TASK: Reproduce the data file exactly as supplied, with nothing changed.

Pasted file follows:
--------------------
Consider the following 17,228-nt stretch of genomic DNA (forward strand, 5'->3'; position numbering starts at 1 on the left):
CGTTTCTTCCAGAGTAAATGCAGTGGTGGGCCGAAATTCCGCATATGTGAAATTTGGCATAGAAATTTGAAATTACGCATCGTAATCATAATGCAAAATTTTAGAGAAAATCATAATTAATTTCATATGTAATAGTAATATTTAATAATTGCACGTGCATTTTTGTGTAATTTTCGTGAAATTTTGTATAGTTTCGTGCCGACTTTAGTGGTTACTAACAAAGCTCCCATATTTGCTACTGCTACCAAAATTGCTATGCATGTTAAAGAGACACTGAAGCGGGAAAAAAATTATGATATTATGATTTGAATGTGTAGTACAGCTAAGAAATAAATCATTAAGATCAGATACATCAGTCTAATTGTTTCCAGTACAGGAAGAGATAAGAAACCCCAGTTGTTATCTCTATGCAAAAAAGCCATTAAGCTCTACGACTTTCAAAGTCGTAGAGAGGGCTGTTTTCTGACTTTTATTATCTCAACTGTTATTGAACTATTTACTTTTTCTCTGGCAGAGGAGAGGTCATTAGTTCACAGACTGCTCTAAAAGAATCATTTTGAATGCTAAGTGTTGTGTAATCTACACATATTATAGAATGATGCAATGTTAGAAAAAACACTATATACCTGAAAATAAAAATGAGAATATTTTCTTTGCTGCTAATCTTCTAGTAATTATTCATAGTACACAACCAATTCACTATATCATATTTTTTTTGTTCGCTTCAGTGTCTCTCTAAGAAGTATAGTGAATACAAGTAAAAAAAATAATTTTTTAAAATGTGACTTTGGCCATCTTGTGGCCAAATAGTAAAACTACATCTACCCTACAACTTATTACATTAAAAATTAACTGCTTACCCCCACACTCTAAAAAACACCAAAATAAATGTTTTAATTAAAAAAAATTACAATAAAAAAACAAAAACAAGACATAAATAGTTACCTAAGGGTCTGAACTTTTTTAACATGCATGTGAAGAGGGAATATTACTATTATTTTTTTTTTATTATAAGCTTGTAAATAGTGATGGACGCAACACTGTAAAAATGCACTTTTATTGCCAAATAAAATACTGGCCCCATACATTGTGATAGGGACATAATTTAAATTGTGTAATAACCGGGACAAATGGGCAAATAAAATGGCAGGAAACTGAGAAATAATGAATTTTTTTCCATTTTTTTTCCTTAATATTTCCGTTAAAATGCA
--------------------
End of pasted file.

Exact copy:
Consider the following 17,228-nt stretch of genomic DNA (forward strand, 5'->3'; position numbering starts at 1 on the left):
CGTTTCTTCCAGAGTAAATGCAGTGGTGGGCCGAAATTCCGCATATGTGAAATTTGGCATAGAAATTTGAAATTACGCATCGTAATCATAATGCAAAATTTTAGAGAAAATCATAATTAATTTCATATGTAATAGTAATATTTAATAATTGCACGTGCATTTTTGTGTAATTTTCGTGAAATTTTGTATAGTTTCGTGCCGACTTTAGTGGTTACTAACAAAGCTCCCATATTTGCTACTGCTACCAAAATTGCTATGCATGTTAAAGAGACACTGAAGCGGGAAAAAAATTATGATATTATGATTTGAATGTGTAGTACAGCTAAGAAATAAATCATTAAGATCAGATACATCAGTCTAATTGTTTCCAGTACAGGAAGAGATAAGAAACCCCAGTTGTTATCTCTATGCAAAAAAGCCATTAAGCTCTACGACTTTCAAAGTCGTAGAGAGGGCTGTTTTCTGACTTTTATTATCTCAACTGTTATTGAACTATTTACTTTTTCTCTGGCAGAGGAGAGGTCATTAGTTCACAGACTGCTCTAAAAGAATCATTTTGAATGCTAAGTGTTGTGTAATCTACACATATTATAGAATGATGCAATGTTAGAAAAAACACTATATACCTGAAAATAAAAATGAGAATATTTTCTTTGCTGCTAATCTTCTAGTAATTATTCATAGTACACAACCAATTCACTATATCATATTTTTTTTGTTCGCTTCAGTGTCTCTCTAAGAAGTATAGTGAATACAAGTAAAAAAAATAATTTTTTAAAATGTGACTTTGGCCATCTTGTGGCCAAATAGTAAAACTACATCTACCCTACAACTTATTACATTAAAAATTAACTGCTTACCCCCACACTCTAAAAAACACCAAAATAAATGTTTTAATTAAAAAAAATTACAATAAAAAAACAAAAACAAGACATAAATAGTTACCTAAGGGTCTGAACTTTTTTAACATGCATGTGAAGAGGGAATATTACTATTATTTTTTTTTTATTATAAGCTTGTAAATAGTGATGGACGCAACACTGTAAAAATGCACTTTTATTGCCAAATAAAATACTGGCCCCATACATTGTGATAGGGACATAATTTAAATTGTGTAATAACCGGGACAAATGGGCAAATAAAATGGCAGGAAACTGAGAAATAATGAATTTTTTTCCATTTTTTTTCCTTAATATTTCCGTTAAAATGCA